The Court of Appeals, in a full-fledged opinion by Judge Rivera, reversed the Appellate Division and determined the plaintiff had not failed to comply with the statutory (statute of frauds) requirement of a writing in support of its breach of contract claim. The defendant, as an absentee bidder at a public auction held by the plaintiff, successfully bid over $400,000 on an item but subsequently refused to pay for it. The Appellate Division determined that the name of the seller was not in any of the relevant documents and therefore there was no writing which could be enforced. The Court of Appeals disagreed and held that, because it was clear the plaintiff was acting as the seller’s agent in the bidding process, the absence of the seller’s name from the documents was not fatal to the writing requirement:
…[T]he absentee bidder form, along with the clerking sheet, provide the necessary information to establish the name of Rabizadeh as the buyer. …
In addition to the buyer’s name, the GOL requires disclosure of “the name of the person on whose account the sale was made”. * * *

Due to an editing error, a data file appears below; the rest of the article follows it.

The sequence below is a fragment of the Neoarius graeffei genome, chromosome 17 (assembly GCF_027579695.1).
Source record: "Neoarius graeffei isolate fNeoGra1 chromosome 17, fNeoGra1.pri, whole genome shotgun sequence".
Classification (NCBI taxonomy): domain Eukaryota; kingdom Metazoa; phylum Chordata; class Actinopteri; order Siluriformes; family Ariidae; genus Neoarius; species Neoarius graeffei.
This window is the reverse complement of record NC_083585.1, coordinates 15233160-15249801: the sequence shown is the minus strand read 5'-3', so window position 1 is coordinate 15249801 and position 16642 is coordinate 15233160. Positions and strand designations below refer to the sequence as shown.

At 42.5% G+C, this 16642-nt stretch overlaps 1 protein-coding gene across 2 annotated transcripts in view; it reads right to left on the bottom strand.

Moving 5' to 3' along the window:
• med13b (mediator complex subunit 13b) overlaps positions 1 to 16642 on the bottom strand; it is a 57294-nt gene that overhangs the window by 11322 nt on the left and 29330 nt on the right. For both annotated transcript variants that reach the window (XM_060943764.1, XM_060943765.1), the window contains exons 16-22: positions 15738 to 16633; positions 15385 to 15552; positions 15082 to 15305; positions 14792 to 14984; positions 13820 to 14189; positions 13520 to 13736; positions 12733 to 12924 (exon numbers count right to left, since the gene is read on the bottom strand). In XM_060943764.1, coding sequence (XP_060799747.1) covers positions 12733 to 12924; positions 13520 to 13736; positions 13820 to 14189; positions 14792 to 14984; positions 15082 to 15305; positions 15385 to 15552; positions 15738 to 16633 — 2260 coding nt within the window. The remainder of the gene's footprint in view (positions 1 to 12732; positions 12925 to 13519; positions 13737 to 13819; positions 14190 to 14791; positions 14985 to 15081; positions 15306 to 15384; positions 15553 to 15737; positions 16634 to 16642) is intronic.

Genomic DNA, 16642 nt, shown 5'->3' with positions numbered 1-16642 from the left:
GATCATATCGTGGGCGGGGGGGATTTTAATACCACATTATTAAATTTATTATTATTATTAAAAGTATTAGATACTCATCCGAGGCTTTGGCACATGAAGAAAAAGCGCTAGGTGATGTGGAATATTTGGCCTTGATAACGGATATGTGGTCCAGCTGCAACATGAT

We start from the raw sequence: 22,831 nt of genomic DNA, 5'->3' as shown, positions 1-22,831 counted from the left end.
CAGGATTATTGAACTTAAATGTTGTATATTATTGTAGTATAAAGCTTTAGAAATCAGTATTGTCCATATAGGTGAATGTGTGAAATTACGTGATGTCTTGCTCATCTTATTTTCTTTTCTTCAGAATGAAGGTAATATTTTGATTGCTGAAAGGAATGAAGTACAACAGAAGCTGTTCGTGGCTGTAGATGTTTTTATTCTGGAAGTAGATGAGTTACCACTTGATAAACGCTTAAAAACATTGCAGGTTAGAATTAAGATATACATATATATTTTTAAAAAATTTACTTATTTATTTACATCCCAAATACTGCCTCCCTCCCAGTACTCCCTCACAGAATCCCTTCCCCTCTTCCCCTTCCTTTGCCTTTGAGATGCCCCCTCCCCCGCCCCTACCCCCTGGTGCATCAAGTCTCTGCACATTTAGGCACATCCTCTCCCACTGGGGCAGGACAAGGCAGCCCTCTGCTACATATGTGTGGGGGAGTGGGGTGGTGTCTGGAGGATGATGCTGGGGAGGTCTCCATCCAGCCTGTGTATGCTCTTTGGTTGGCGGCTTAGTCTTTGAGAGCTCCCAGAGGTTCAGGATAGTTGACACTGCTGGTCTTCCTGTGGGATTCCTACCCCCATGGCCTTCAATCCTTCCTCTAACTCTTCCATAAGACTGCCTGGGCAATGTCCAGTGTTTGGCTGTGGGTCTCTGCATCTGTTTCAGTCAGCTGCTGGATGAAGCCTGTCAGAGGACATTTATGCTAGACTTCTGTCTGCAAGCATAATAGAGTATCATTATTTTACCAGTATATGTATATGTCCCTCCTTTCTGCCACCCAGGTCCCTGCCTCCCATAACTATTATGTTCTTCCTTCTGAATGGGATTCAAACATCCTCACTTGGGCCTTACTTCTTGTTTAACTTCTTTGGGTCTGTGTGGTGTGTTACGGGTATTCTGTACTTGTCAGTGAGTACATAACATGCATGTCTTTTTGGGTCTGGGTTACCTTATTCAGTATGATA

[T]he GOL does not reference the “seller”, making it clear that the seller’s name need not be provided in order to satisfy the requirement of “the name of the person on whose account the sale was made”.
* * * It is well settled that an auctioneer serves as a consignor’s agent … . … Here, the clerking sheet lists Jenack [plaintiff] as the auctioneer, and as such it served as the agent of the seller. The clerking sheet, therefore, provides “the name of the person on whose account the sale was made” and satisfies GOL § 5701(a)(6). …
It bears repeating in such a case as this that:
‘The Statute of Frauds was not enacted to afford persons a means of evading just obligations; nor was it intended to supply a cloak of immunity to hedging litigants lacking integrity; nor was it adopted to enable defendants to interpose the Statute as a bar to a contract fairly, and admittedly, made’ … .
Using the Statute of Frauds as a “means of evading” a “just obligation” is precisely what Rabizadeh attempts to do here, but the law and the facts foreclose him from doing so. Rabizadeh took affirmative steps to participate in Jenack’s auction, including executing an absentee bidder form with the required personal information. He then successfully won the bidding for item 193, closing out other interested bidders, with his $400,000 bid. He cannot seek to avoid the consequences of his actions by ignoring the existence of a documentary trail leading to him. Willam J Jenack Estate Appraisers and Auctioneers, Inc v Rabizadeh, 229, CtApp 12-17-13